The Southwestern Historical Quarterly, Volume 16, July 1912 - April, 1913 Page: 9
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The Spanish Occupation of Texas, 1519-1690
Setting out with the petitioners, accompanied by Father Diego
L6pez and three soldiers, Salas went to a point more than one
hundred twelve leagues eastward from Santa Fe, where he found
a multitude of Indians, wrought miraculous cures, received mes-
sengers from the Quiviras and Aixados, and returned to Santa F6
for aid in founding missions among the people he had visited.1
There is evidence that a part of the Jumanos followed the mis-
sionaries to New Mexico and were for a time ministered to in a
separate mission.2 But the period was short, and in 1632 Father
Salas went again to the Jumanos on the plains, accompanied by
Father Diego de Ortega and some soldiers. When Salas returned,
Father Ortega remained with the Indians six months.
From now on the location of the Jumanos comes into clearer
light. The place where they were found this time was described
as two. hundred leagues southeast of Santa F6, on a stream called
the Nueces, because of the abundance of nuts (nueces) on its
banks. This description corresponds essentially with those of all
subsequent journeys made in the seventeenth century. The stream,
as we shall see, was clearly one of the branches of the Colorado
River, and not improbably the Concho.3
What occurred in the interim does not appear, but eighteen
years later an expedition led by Captains HI-ernando Martin and
dache chief in ] 690 the chief "asked me one evening for a piece of blue
baize to make a shroud in which to bury his mother when she died; I told
him that cloth would be more suitable, and he answered that he did not
want any color other than blue. I then asked him what mysterious reason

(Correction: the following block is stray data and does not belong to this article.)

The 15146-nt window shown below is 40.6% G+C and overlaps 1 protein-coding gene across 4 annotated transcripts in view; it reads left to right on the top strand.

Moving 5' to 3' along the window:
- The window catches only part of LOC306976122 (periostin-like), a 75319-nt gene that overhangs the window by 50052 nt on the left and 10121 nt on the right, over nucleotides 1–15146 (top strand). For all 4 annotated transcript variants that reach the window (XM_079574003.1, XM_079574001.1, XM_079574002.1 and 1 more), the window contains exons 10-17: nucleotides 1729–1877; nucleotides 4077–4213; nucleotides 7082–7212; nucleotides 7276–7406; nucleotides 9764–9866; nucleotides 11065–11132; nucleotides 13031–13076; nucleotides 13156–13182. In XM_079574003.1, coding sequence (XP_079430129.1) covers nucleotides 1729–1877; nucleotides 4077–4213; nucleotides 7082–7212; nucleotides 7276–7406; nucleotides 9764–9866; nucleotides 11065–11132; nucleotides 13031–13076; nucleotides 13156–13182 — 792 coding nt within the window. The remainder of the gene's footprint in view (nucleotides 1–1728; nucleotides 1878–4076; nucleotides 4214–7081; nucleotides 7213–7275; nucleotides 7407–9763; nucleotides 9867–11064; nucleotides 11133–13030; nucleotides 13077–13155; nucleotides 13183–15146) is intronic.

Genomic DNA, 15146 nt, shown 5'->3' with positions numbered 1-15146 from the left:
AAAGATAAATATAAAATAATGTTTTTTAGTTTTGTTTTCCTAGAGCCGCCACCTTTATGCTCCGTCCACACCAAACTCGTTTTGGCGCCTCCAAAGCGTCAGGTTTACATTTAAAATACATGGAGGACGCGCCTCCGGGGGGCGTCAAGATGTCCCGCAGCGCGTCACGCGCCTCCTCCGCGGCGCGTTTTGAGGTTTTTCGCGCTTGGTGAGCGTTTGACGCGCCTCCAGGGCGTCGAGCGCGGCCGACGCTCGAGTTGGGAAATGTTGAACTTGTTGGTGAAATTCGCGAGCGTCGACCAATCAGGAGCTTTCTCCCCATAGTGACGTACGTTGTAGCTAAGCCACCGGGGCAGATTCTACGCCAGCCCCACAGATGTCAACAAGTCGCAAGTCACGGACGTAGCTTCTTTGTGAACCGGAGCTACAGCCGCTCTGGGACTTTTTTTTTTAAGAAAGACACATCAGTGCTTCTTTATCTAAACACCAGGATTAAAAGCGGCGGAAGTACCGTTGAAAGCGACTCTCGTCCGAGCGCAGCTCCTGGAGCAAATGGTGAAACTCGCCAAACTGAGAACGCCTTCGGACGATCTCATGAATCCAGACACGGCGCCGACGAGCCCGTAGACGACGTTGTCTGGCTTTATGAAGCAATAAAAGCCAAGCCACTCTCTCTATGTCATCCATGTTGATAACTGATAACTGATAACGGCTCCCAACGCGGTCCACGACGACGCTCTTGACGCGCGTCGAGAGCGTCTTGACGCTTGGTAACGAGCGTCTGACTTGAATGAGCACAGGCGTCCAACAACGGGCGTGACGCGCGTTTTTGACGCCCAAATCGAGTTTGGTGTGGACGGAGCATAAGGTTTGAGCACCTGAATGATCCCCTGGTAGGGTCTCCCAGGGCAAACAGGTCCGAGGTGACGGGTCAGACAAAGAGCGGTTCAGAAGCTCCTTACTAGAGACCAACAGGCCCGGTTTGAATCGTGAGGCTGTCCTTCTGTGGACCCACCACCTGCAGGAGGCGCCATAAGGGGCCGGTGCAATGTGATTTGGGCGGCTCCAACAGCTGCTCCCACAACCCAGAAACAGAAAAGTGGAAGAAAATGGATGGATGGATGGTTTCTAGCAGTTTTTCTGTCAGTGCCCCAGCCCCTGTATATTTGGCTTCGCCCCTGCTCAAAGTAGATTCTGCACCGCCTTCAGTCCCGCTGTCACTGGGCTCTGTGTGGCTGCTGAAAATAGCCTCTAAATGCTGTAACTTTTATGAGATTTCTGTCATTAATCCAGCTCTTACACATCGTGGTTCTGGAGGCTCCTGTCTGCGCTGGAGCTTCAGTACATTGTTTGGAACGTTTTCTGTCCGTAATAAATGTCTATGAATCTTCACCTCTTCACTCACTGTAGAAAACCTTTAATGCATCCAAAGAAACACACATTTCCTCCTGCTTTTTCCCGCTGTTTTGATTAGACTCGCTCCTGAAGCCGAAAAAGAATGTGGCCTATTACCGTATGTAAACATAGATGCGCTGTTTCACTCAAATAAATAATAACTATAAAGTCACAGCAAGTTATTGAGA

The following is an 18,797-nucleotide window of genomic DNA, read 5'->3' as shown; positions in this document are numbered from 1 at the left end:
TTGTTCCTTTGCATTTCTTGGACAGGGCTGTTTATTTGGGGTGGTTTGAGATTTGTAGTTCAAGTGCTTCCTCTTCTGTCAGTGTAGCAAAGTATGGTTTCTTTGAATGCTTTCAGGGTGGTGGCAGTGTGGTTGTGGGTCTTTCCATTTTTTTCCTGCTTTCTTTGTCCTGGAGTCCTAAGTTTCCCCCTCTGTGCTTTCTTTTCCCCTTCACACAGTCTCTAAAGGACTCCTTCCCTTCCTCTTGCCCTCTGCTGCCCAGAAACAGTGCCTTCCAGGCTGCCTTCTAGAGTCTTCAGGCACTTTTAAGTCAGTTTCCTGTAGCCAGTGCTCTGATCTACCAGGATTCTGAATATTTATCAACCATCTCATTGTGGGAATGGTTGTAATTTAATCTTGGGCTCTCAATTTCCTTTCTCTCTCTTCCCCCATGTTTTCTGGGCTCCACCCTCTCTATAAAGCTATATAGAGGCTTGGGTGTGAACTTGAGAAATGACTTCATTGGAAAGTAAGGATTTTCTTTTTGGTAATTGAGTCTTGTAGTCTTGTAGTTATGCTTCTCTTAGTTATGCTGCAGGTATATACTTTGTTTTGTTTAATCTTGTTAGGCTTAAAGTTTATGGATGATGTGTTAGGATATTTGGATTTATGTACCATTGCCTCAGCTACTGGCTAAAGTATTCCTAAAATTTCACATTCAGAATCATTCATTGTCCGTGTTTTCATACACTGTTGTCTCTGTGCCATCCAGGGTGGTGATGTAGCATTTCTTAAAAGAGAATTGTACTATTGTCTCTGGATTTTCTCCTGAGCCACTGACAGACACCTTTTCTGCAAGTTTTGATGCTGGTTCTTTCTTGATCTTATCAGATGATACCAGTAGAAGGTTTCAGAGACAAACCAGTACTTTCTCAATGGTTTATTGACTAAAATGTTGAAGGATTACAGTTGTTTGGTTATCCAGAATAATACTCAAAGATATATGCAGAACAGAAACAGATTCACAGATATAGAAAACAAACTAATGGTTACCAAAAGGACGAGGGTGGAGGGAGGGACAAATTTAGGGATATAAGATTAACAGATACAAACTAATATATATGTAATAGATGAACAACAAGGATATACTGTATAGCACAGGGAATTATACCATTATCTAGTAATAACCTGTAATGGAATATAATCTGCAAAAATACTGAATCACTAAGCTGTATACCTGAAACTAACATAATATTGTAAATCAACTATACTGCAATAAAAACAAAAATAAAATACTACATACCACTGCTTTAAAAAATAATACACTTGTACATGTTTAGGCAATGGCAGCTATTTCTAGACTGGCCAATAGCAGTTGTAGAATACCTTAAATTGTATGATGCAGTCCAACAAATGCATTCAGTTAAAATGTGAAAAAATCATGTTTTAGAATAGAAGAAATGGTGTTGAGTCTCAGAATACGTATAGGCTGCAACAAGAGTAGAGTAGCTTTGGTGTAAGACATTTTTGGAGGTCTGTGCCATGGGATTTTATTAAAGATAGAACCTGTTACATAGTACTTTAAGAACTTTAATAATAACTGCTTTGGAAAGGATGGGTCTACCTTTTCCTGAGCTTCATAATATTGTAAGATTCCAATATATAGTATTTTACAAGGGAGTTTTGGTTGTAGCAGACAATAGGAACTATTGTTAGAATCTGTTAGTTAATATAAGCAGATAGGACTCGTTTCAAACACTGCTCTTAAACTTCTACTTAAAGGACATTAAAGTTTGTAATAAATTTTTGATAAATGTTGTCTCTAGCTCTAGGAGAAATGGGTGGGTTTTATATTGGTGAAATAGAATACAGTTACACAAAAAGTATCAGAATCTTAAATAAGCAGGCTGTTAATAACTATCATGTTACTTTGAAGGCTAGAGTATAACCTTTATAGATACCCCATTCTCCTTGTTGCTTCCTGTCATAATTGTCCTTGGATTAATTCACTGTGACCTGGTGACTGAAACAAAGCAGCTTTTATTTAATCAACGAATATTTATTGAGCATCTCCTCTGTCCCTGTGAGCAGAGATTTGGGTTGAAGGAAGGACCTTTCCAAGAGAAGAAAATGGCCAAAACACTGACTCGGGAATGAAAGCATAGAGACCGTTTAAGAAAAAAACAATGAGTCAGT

he had for preferring the blue color, and in reply he said that they were
very fond of that color, particularly for burial clothes, because in times
past they had been visited frequently by a very beautiful woman, who
used to come down from the hills, dressed in blue garments, and that they
wished to do as that woman had done. On my asking whether that had
been long since, the governor said it had been before his time, but his
mother, who was aged, had seen that woman, as had also the other old
people. From this it is easily to be seen that they referred to the Madre
Maria de Jesus de Agreda, who was very frequently in these regions, as
she herself acknowledged to the Father Custodian of New Mexico, her last
visit having been made in 1631." Father Casafias, writing in 1691 at the
Nabedache village, made the comment, evidently intended to controvert the
foregoing opinion, that the Indians "greatly esteem any piece of woolen
cloth, especially if it is blue. This lis due solely to the circumstance that
the sky is of this color." Relaci6n, August 15, 1691. MS.
1See the works of Benavides, Vetancur, and Hodge, already cited.
'Hodge, The Jumano Indians, 10-11, and works cited therein.
'See Bolton, "The Jumano Indians in Texas, 1650-1771," in THE QUAR-
TERLY, XV, 68-74; Posadas, Informe, 1686.
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Texas State Historical Association. The Southwestern Historical Quarterly, Volume 16, July 1912 - April, 1913, periodical, 1913; Austin, Texas. (texashistory.unt.edu/ark:/67531/metapth101058/m1/15/: accessed January 21, 2019), University of North Texas Libraries, The Portal to Texas History, texashistory.unt.edu; crediting Texas State Historical Association.